It’s still raining……

Here in Britain it is still raining. It's been raining for a while now. Back in the Winter we were assured that it would be an Indian summer and I suppose we are having an Indian season, it's just a shame it's the monsoon season. Currently there is a lovely boating lake devloping at the end of the garden. Its charming features include 'Compost Island', formed when the compost bin blew away, leaving the pile of semi-rotted vegetables poking out of the top of the water and 'Turd Reef', made from the dog craps that we didnt' get round to shifting before the rains started. Beautiful.

Yesterday, in a lull between rain storms my mum rang to suggest we took the dog for a walk in the valley. It seemed like a lovely idea, the sun was peeking out from behind the clouds, the day was warm enough and the dog, who hadn't been out for a few days due to adverse weather conditions, had taken to legging it up and down stairs yowling to burn off energy. So in the car we get, wearing jeans and a water resistant jacket, just in case. That's me by the way, not the dog.  We park up at mum and Ade's, go in and get mum and off we go. We get to the valley and it starts spitting but we don't worry about that, we're not related to the witch of the West and we don't melt in water.

What we do melt in however is massive voltages of electricity and that is why the bolt of sheet lightening followed very closely by the enormous clap of thunder was rather alarming. At the same point the heavens opened. By this point it was as far to go back as go on so using the British power of self-delusion we convinced ourselves that it was just a small shower and it would pass in a minute.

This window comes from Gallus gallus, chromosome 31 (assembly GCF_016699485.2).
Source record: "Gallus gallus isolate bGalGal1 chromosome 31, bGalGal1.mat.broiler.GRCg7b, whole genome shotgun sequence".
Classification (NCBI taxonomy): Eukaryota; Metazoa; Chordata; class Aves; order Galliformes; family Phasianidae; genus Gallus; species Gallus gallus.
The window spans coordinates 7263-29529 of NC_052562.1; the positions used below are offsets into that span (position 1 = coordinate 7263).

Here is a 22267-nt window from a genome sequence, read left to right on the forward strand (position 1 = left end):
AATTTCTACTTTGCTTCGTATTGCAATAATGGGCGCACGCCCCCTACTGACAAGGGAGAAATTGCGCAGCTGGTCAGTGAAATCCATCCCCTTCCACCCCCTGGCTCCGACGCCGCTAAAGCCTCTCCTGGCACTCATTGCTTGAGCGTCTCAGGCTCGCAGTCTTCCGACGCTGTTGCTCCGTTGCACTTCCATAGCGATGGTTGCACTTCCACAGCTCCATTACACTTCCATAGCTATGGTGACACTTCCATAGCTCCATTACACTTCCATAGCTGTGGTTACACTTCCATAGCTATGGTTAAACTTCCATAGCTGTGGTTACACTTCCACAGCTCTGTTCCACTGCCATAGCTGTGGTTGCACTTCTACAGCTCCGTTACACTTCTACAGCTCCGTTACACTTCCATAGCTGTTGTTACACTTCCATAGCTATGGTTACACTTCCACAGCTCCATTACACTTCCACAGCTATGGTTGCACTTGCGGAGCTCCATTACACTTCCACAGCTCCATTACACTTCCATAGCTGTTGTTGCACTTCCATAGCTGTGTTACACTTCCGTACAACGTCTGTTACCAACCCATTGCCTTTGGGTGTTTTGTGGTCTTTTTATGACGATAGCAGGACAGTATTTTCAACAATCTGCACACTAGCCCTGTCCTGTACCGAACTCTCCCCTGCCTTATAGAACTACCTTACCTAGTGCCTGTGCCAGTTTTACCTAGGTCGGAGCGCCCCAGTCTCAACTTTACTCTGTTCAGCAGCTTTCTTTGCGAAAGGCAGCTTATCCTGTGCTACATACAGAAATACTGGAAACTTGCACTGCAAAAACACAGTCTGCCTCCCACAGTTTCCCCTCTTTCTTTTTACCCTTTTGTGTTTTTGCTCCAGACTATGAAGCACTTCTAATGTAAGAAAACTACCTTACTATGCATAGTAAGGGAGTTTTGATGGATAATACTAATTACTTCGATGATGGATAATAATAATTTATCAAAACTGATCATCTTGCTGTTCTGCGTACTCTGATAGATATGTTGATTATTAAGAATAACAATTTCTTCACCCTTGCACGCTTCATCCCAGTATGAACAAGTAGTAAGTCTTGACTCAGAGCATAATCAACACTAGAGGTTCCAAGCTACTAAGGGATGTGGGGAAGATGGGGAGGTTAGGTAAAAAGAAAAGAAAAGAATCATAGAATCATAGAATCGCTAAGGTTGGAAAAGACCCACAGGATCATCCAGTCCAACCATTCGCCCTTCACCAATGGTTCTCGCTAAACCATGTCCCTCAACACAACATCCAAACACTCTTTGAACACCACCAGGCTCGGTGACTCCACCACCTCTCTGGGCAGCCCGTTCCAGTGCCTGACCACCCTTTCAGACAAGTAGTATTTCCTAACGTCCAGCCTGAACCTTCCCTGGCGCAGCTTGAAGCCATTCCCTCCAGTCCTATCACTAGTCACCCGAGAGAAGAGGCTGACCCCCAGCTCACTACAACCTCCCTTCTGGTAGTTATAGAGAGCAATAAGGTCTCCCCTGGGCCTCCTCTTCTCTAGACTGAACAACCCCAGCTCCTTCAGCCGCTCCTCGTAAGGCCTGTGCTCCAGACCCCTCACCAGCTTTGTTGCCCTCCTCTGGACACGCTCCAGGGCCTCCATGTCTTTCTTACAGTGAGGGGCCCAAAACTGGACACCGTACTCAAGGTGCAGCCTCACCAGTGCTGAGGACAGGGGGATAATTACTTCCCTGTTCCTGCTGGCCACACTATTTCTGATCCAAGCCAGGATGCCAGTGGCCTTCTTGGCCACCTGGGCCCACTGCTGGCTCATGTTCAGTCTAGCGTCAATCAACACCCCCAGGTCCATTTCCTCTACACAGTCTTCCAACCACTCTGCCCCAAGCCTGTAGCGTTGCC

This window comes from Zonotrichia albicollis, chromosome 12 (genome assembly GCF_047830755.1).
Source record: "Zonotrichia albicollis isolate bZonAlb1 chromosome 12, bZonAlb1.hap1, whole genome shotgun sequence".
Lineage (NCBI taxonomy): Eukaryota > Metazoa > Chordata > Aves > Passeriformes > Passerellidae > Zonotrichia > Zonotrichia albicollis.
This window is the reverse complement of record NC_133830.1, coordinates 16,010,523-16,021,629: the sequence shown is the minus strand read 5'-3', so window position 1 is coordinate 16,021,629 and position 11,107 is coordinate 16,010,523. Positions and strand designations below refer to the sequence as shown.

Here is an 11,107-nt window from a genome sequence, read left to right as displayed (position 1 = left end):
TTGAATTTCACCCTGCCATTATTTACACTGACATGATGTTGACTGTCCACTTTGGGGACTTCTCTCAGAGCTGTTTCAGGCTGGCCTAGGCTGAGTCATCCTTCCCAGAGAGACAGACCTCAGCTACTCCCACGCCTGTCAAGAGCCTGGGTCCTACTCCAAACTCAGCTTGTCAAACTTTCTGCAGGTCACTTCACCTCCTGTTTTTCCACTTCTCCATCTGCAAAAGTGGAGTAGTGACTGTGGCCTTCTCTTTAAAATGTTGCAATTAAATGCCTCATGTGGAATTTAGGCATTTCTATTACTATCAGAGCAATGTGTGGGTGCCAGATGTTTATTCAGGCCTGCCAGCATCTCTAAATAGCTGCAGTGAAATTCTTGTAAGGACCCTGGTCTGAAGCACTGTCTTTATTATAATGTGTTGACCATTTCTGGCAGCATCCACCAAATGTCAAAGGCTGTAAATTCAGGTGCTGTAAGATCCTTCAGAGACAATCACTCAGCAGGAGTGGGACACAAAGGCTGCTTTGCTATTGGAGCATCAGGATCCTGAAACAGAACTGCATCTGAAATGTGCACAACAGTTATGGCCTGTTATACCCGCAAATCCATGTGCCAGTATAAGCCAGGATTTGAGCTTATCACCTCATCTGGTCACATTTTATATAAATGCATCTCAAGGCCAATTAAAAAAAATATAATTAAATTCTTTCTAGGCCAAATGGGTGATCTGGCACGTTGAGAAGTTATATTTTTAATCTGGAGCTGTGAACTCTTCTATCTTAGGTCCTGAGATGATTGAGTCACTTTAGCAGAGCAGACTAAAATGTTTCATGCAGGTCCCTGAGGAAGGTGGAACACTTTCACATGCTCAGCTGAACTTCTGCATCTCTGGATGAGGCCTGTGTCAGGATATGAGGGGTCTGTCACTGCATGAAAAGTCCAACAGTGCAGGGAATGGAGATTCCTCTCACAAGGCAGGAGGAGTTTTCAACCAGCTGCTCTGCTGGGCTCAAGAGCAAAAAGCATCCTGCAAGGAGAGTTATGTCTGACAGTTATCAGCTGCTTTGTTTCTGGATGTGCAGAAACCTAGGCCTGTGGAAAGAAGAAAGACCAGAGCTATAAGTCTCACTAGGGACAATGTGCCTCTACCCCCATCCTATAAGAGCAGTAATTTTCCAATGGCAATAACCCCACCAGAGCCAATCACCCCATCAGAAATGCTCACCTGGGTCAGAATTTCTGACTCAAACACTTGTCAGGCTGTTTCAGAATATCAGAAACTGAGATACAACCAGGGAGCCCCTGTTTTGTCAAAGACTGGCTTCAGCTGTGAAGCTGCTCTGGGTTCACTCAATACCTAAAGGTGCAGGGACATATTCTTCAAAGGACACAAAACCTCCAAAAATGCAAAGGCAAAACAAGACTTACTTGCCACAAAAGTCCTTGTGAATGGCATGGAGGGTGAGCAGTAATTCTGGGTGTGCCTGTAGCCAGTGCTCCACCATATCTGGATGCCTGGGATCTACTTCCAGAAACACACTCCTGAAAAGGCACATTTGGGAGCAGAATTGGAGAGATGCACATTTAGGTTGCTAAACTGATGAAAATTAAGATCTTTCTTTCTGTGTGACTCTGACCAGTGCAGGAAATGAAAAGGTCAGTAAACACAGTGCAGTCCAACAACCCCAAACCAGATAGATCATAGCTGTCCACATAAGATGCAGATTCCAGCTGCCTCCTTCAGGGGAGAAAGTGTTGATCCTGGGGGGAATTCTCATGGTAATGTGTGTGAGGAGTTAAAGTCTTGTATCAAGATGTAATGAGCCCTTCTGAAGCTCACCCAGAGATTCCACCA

By the end of 'a minute' the lightening had got closer, the thunder had got louder, the rain had got heavier and I had discovered that 'water resistant' means that after a certain amount of water your coat will begin to leak. Every single bit of me was wet with the exception of my feet. Those boots were certainly £50 well spent. Unlike my bastard coat which was behaving a bit like a sponge. We were now hiding under some trees and having a debate as to whether in a storm you were meant to stand out in the open or under shelter in a lightening storm. My mum swore you were meant to stand in the open but as she's 5ft 6 and I'm 5ft 10 I reckon this was just a ploy to ensure that I got zapped first. I'm tall, I might as well wear a sign saying "I am a lightening rod".

So under the trees we stayed, with the dog cheerfully jumping up and down in puddles, until the lightening storm passed. Sadly it didn't take the rain with it so on we trudged, looking like sodden refugees, past the pub where everyone in the smoking shelter laughed at us, past the group of teenagers sat in their car who laughed at us and home to my mum's house where my dad laughed at us. It's nice to see that people can still be sympathetic to the plight of others. Bastards. 

And so the rain goes on. My next posting will be from the Ark. I have reserved my seat and now have a cabin with a porthole and small balcony which I will be sharing with a pair of puffins, some stick insects and 2 types of badger.


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4 Responses

  1. Haha! I am sorry to laugh, but have been in the same situation before. (save me a seat will ya?)

  2. That was spot on. This 'summer' of ours is a complete sodding joke!

  3. isn't it always raining in England?

  4. Yes it is. All year round except in Winter when it gets too cold to rain and we have some frost. Twice a year the sun comes out for a day and it gets warm. This is known as 'summer'. Global warming my arse, it's July and it was cold this morning.

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